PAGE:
Document Type

Book Chapter

Publication Date



Lexington Books


Academicians and practitioners have increasingly recognized domestic violence, particularly the battering of women by their intimate partners, as a social and public health risk to women (Cherlin, Burton, Hurt, and Purvin 2004; Holtz and Furniss 1993; Johnson 2006, 2008; Mills 2008; Roberts 1996; Rosenbaum and O'Leary 1981). Despite the difficulty in estimating accurately the prevalence and incidence of intimate violence, the American Bar Association's Commission on Domestic Violence (2005) reported the following: 28 percent of all annual violence against women is perpetrated by intimates; by the most conservative estimate, each year one million women suffer nonfatal violence by an intimate and chat four million American women experience a serious assault by an intimate partner during an average twelve-month period; nearly one in three adult women experience at least one physical assault by a partner during adulthood; and that domestic violence crosses ethnic, racial, age, national origin, sexual orientation, religious, and socioeconomic lines. More locally, the California Partnership to End Domestic Violence (2007) reported that, in the year 2006, Californians placed about twenty thousand calls to the National Domestic Violence Hotline; in the same year, California law enforcement received 176,299 domestic violence-related calls.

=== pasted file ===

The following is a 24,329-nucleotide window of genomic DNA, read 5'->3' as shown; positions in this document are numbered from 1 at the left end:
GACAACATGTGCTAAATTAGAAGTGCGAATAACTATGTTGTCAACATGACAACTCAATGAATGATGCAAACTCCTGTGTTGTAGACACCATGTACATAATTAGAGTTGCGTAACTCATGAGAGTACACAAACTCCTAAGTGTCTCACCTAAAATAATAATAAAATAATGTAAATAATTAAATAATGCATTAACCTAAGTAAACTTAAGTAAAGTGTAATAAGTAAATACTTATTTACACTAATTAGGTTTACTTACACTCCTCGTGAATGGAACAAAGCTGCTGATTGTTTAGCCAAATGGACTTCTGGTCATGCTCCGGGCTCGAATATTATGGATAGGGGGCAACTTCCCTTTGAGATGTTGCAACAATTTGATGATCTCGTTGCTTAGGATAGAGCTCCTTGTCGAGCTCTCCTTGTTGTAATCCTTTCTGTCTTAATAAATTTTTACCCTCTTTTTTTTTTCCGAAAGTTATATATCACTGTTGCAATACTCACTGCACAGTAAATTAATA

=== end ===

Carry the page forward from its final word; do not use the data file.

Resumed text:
There has been a rich history of theorizing about why violence in family relationships occurs as well as about the process and resolution of violence. Implicitly or explicitly associated with such theorizing about family violence are programs and services to address the problem. The earlier theoretical chinking, guided by feminist perspectives of gendered violence, focused primarily on the legal problematics in the relationship between the victim and batterer (for example, Dobash and Dobash 1979, 1992; Dobash, Dobash, Wilson, and Daly 1992; Ferraro 1993; Yllo and Bograd 1988). The resulting programs were retributive in nature (Zehr 2002, 2005), centered on legally addressing the crime of family violence. More recently, there have been cautious attempts to introduce restorative justice principles into programs that address family violence, with an emphasis on repairing the harm caused by the violence and reintegrating the victim and batterer into their communities of care (see Cunis-Fawley and Daly 2005; Ptacek 2010; Umbreit, Vos, Coates, and Brown 2003; Van Ness and Strong 2006; Zehr 2001, 2002, 2005). In this monograph, we will examine women's voices as they describe the violence they experienced in intimate partner relationships and make an evidence-based case for the imperative need to introduce restorative justice principles into the existing menu of domestic violence services. In the process, the linkages between the two research traditions, of domestic violence and restorative justice, will a so be explored.


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